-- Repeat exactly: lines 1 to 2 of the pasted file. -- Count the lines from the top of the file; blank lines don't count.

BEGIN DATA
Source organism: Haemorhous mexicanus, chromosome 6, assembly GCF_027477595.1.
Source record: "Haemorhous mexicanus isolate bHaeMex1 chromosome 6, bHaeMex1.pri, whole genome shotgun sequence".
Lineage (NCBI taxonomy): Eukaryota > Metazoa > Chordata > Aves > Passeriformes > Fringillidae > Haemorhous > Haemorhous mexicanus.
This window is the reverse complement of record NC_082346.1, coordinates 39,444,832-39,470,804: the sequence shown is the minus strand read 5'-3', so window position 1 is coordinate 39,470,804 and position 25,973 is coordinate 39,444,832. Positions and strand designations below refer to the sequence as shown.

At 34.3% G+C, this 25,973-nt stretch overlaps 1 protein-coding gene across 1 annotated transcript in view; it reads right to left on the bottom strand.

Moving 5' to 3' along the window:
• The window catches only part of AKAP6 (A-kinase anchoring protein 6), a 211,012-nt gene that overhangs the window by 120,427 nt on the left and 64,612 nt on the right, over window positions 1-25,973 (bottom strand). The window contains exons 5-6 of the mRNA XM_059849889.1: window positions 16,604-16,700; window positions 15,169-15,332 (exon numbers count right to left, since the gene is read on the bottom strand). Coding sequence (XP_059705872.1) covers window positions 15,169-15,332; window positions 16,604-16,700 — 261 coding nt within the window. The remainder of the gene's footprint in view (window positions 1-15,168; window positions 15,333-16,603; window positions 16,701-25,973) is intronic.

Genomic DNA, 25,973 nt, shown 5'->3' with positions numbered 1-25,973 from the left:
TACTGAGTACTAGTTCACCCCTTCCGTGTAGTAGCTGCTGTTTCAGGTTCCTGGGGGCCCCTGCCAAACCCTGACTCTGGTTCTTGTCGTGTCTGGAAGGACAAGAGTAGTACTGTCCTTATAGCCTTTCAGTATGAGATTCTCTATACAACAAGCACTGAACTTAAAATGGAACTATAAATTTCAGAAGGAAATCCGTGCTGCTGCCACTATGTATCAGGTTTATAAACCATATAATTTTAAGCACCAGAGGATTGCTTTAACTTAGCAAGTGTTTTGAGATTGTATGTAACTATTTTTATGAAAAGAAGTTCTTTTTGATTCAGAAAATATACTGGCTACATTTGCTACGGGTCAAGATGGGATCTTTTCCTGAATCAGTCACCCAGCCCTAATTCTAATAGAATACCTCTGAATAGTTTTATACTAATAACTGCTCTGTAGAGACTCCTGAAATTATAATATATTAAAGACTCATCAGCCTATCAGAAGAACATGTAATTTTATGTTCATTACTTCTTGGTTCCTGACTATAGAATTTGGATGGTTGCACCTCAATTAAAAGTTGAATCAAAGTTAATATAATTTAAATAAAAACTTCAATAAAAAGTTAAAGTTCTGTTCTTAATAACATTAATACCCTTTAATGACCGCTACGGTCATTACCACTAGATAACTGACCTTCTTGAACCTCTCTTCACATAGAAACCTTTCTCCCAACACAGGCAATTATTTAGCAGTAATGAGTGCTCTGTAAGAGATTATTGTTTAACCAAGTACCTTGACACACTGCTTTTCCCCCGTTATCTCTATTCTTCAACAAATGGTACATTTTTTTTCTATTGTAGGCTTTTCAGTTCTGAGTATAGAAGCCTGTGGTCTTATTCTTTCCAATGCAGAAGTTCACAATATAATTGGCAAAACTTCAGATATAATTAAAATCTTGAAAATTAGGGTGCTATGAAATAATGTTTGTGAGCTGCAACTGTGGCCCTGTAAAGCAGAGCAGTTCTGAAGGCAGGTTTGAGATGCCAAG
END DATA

Source organism: Haemorhous mexicanus, chromosome 6, assembly GCF_027477595.1.
Source record: "Haemorhous mexicanus isolate bHaeMex1 chromosome 6, bHaeMex1.pri, whole genome shotgun sequence".